Star Gazers
Published in

Star Gazers

C: Memory Allocation 🗺️


I am currently on week 4 for CS50, and we have been looking at Memory in C.

In this blog, I’ll be explaining what I have learnt about memory allocation in CS50 and from researching elsewhere. 🔬

Dynamic Memory Allocation 🔍

Now when it comes to memory allocation, we have dynamic and static allocation. An example of static allocation would be assigning a maximum length value to an array. Take this example below:

// An array of integers with a maximum length of 20.
int array[20] = {...}

You could probably already see an issue with this type of memory allocation! If the number of elements were to be above 20 during compile-time, our programme would break.

Three Different Pools of Memory 🌊

Static — Static memory endures throughout the entire life of the program, and is usually used to store global variables, or variables created with the static clause such as static int example;.

Stack — Stack stores variables used on the inside of a function (including the main() function). Every time a function declares a new variable it is “pushed” onto the stack. As soon as the function executes and exits the data is no longer stored and removed.

Heap — Heap is a large pool of memory that can be used dynamically, AKA “free store”. This is memory that is not automatically managed but has to be explicitly allocated and discarded. Therefore, memory will endure for the programs lifetime until you decide to remove it.

Malloc ➡️

Sounds like a scary alien from a neighbouring planet, right? 👽

Please say you get the reference… 👀

Don’t worry, “Memory allocation” or malloc is a method in C that is used to dynamically allocate a single large block of memory with a specified size. Here is an example:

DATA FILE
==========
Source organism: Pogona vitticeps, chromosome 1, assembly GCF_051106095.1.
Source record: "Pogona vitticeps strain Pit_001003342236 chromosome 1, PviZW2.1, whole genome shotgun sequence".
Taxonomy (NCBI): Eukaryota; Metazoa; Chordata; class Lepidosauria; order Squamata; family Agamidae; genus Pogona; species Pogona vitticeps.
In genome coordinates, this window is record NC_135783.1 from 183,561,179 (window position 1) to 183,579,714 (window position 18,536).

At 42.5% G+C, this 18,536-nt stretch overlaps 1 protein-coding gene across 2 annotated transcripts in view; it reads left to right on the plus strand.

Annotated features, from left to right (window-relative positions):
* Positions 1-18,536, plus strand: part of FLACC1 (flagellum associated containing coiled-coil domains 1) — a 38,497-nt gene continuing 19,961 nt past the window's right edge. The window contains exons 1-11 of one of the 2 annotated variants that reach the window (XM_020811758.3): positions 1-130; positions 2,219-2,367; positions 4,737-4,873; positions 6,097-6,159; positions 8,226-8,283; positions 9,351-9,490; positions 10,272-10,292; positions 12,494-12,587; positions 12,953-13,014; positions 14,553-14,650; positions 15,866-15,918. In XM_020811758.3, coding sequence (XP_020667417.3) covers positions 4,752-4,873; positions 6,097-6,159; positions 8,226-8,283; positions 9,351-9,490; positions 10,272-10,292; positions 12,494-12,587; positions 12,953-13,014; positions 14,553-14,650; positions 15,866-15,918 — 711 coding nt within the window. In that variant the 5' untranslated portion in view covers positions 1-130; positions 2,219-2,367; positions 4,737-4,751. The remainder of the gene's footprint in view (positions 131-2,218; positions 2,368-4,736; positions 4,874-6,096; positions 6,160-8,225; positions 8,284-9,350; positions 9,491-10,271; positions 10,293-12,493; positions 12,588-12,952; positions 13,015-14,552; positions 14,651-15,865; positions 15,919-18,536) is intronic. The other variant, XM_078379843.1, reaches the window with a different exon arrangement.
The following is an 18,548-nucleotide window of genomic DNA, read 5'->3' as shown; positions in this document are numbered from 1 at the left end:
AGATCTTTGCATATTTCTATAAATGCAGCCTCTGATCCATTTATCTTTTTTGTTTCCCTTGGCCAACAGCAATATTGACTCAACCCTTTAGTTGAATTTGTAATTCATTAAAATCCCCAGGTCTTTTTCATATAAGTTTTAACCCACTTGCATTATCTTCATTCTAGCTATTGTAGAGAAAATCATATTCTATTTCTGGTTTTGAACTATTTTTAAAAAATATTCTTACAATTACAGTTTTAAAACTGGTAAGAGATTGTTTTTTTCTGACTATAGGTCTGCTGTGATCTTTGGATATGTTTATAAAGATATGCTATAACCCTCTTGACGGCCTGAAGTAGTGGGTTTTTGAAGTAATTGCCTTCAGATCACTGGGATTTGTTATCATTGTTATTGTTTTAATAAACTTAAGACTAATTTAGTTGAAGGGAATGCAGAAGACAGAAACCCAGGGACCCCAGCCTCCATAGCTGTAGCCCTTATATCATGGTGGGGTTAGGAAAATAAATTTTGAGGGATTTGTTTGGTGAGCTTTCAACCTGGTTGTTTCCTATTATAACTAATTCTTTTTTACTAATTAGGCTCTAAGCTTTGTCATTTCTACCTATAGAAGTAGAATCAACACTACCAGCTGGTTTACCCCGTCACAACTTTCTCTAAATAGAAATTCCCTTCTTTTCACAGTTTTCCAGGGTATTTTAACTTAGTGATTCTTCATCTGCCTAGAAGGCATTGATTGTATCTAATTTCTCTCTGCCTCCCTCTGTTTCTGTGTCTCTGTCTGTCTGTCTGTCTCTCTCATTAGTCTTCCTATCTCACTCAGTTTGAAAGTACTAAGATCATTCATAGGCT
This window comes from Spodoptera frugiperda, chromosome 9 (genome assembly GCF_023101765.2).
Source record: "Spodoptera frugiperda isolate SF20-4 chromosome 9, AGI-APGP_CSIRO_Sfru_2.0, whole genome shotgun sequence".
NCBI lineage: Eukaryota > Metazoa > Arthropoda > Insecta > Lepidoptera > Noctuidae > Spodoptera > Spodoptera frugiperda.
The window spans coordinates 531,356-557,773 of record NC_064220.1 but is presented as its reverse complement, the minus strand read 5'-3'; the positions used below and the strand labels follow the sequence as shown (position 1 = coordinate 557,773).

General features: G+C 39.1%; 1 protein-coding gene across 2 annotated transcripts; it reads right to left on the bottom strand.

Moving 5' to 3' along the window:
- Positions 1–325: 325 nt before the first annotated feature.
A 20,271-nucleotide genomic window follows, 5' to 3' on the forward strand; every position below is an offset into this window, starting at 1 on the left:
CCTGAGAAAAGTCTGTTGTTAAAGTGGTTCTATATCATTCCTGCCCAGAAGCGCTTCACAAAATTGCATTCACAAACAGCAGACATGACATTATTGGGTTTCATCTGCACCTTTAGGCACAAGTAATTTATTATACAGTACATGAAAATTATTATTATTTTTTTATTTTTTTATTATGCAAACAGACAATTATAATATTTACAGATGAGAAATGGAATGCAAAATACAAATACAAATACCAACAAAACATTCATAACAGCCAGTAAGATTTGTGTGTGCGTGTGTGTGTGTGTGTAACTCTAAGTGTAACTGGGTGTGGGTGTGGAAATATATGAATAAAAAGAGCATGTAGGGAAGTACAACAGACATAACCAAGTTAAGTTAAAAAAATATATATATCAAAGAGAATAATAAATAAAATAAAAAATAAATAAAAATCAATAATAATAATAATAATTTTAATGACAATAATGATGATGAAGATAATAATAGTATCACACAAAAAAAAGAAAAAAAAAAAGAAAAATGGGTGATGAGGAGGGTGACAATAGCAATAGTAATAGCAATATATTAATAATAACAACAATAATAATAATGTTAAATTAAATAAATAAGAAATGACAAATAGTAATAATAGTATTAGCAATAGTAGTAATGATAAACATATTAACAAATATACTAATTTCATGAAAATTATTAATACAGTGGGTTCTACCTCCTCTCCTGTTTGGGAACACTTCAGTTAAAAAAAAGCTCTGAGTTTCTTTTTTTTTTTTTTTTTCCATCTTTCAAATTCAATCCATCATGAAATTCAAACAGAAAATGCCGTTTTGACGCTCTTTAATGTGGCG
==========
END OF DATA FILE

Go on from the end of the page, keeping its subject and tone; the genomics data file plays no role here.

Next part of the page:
// The pointer 'ptr' holds the address of the first byte in the allocated memory.
// An integer size is 4 bytes so therefore below will allocate 400 bytes of memory.
ptr = (int*) malloc(100 * sizeof(int));

Calloc ⬅️

The extra-terrestrials from another galaxy 🌌!?

The purpose of calloc() is to allocate a specified number of blocks of memory of the specified type and this differs from malloc() as it initialises each block with a default value of 0. Let’s take a look at the example below:

// With calloc() we are allocating distant space in memory for 20 elements each with the size of the int.ptr = (int*) calloc(20, sizeof(int));

Realloc 🔁

What if we want to reallocate memory to an existing allocated memory block? Then we use the realloc() method which dynamically achieves this and also preserves the content of the memory area.

// Here ptr is reallocated to 'newSize', being its new size.ptr = realloc(ptr, newSize);

Set Me Free 🕊

The free() method is used to dynamically ‘de-allocate’ memory. The memory allocated using malloc() and calloc() is not de-allocated and so we use free() whenever the dynamic memory allocation takes place. The example below is relating to the pointer we have used earlier:


These three methods can all be used in the same function if we are allocating memory, reallocating and then freeing up that memory.

I hope you were able to learn the basics of memory allocation in C, and are able to successfully implement it in your application!



Get the Medium app

A button that says 'Download on the App Store', and if clicked it will lead you to the iOS App store
A button that says 'Get it on, Google Play', and if clicked it will lead you to the Google Play store